If either of these reasons has some validity to them, then I would argue, following the spirit of database projects to rethink linearity, what we need is a different vocabulary, one that does not correspond so closely with other media types, and one that does not think of a linearity or hierarchy between media and social types; if only because some of the very aims, and (arguably) driving rational, behind many of these projects include the removal of hierarchical social structures, the “surrendering” of power, and the representation of non static cultural forms.

For example, instead of aligning these projects with the high-brow equivalent of cinema, why not align them with cinema’s low-brow equivalent? What is the need to situate these projects in culture’s higher end of the spectrum? Why not situate them in culture’s low or middle grounds? For example, if the term movies is slang for moving-images, why not create a slang equivalent to database projects and call them databasies? I know. It is a little strange to say “I am watching a databasie.” But isn’t this exactly what every practitioner who presented at the symposium is trying to accomplish – to get people to watch a database? Well perhaps not. Clearly not everyone thinks of these projects as necessarily being “watched,” but rather as browsed, experienced, or as Monika Wermuth thinks, as being strolled through in much the same way that a city is.

Not to abruptly stop, but is anyone up for a stroll through a databasie? Maybe we can continue this conversation while glancing at other ideas?

Adrian Miles May 17, 2011 at 1:35 am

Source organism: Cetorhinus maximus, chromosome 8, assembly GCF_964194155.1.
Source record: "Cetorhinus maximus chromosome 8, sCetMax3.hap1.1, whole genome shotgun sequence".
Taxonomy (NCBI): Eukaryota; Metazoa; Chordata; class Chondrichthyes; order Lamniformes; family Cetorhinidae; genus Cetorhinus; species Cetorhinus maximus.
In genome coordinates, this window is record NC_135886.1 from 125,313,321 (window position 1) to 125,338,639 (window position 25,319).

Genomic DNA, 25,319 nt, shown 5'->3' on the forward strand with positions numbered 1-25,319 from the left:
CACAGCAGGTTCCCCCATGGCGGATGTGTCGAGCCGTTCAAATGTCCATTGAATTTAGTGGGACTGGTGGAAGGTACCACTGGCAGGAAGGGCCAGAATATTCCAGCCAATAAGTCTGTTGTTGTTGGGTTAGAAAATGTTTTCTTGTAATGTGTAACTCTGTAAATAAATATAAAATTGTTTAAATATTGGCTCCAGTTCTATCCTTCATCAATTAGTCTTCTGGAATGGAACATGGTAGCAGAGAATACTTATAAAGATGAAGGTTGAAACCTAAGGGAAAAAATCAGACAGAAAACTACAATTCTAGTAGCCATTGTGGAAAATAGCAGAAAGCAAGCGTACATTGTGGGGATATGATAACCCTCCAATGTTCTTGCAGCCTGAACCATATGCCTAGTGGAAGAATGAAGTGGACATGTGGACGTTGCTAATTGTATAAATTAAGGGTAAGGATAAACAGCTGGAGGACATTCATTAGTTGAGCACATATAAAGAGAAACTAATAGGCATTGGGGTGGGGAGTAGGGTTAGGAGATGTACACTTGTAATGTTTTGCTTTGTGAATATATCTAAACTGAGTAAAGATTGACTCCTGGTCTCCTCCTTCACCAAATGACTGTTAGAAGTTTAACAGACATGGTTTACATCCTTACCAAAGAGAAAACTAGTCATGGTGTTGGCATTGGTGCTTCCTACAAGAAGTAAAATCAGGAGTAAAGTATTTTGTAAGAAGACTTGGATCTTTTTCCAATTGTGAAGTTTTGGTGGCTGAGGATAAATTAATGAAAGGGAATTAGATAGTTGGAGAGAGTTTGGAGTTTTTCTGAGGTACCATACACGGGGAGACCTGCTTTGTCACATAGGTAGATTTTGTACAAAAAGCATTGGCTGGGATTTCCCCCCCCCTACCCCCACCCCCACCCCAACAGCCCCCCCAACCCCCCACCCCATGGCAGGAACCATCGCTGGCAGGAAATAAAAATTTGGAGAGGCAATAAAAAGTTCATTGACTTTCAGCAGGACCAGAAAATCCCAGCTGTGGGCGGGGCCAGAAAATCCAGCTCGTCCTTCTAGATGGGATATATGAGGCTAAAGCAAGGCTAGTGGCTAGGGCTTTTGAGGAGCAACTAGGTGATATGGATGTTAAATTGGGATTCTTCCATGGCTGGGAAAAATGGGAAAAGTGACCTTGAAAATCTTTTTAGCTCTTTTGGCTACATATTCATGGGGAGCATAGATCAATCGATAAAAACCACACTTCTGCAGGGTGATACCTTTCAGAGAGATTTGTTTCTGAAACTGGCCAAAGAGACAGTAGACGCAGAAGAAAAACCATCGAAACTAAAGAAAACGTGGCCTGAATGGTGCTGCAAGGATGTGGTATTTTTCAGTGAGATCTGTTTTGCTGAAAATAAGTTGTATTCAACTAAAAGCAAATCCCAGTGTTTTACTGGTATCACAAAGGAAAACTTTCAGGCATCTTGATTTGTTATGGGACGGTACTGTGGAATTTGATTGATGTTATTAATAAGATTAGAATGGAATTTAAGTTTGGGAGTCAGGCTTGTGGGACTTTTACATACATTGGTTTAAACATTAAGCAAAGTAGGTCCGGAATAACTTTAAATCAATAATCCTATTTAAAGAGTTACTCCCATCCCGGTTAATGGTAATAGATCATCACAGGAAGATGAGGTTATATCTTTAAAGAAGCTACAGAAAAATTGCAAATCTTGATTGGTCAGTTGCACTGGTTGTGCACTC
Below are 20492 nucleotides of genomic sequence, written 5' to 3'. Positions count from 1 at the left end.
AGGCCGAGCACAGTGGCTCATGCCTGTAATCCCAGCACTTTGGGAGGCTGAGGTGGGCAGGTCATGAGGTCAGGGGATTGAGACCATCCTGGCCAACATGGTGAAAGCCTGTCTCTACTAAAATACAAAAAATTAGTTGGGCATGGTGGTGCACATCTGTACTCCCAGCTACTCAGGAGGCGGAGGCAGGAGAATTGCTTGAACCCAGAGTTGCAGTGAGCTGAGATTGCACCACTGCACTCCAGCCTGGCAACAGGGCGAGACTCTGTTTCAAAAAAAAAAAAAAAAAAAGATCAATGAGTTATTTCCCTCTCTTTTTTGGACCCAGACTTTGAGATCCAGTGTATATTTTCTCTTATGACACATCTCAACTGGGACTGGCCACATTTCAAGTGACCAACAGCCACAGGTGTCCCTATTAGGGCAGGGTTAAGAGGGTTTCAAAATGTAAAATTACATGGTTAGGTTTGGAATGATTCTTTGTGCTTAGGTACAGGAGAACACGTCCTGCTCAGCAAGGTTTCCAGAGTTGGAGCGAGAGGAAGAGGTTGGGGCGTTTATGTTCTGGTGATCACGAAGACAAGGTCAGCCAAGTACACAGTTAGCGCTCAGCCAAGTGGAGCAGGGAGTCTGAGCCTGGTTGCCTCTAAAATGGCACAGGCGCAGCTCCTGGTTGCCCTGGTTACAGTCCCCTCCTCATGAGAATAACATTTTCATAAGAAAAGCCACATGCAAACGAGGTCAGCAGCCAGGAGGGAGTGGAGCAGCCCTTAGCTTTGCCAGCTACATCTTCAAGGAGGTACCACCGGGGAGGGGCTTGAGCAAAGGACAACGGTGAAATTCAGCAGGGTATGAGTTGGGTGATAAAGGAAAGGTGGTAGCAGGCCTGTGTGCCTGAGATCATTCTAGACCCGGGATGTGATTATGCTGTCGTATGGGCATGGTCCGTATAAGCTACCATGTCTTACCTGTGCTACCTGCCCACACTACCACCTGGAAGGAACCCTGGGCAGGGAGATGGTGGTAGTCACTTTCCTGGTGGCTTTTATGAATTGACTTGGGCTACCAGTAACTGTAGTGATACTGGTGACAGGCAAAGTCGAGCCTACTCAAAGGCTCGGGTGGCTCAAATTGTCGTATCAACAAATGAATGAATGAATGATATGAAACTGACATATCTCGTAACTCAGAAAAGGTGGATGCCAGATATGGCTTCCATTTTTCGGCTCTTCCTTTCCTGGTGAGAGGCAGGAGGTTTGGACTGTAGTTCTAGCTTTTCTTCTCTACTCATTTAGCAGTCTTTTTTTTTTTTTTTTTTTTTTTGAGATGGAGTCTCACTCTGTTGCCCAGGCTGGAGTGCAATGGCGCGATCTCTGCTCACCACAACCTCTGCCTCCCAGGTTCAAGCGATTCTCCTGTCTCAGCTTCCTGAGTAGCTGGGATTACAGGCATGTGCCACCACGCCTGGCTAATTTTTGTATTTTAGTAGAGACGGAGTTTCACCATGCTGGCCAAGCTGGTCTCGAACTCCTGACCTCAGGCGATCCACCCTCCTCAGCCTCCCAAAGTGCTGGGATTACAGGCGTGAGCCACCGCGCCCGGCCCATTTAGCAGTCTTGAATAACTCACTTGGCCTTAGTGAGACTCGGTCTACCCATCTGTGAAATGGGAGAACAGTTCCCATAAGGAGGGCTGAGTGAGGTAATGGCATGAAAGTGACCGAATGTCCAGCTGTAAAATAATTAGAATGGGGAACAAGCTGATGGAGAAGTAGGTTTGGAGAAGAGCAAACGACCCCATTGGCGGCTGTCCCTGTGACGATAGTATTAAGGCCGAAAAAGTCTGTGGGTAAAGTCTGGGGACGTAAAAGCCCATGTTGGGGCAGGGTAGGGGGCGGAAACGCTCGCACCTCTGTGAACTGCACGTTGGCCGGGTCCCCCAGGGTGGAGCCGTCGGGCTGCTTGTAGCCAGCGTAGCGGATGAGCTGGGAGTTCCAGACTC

Good points, except near the end, we don’t watch a databasie, we need a specific term there too. But they’re not films, they’re not movies. Many are what we would have once been happy to call non fiction multimedia. Still not sure why they still aren’t non fiction multimedia. But hey, I don’t even think they’re much about databases either, so for my money perhaps non fiction multimedia and programmatic non fiction?

Zach May 18, 2011 at 6:11 pm

I am not sure everyone agrees they are working on non-fiction projects. Arguably most of the work is fiction based.

The same is true with multimedia. There are a lot of projects that are not made up of a number of different media. Also, I find the term to not only be dated but also to be porous. It can mean a lot of things and does not necessarily refer to all that is implied.

I agree with you that “databasie” is a term that should not see the light of day (maybe it can see the dark of night?). But, what are the reservations about database? How are these projects not “about databases”?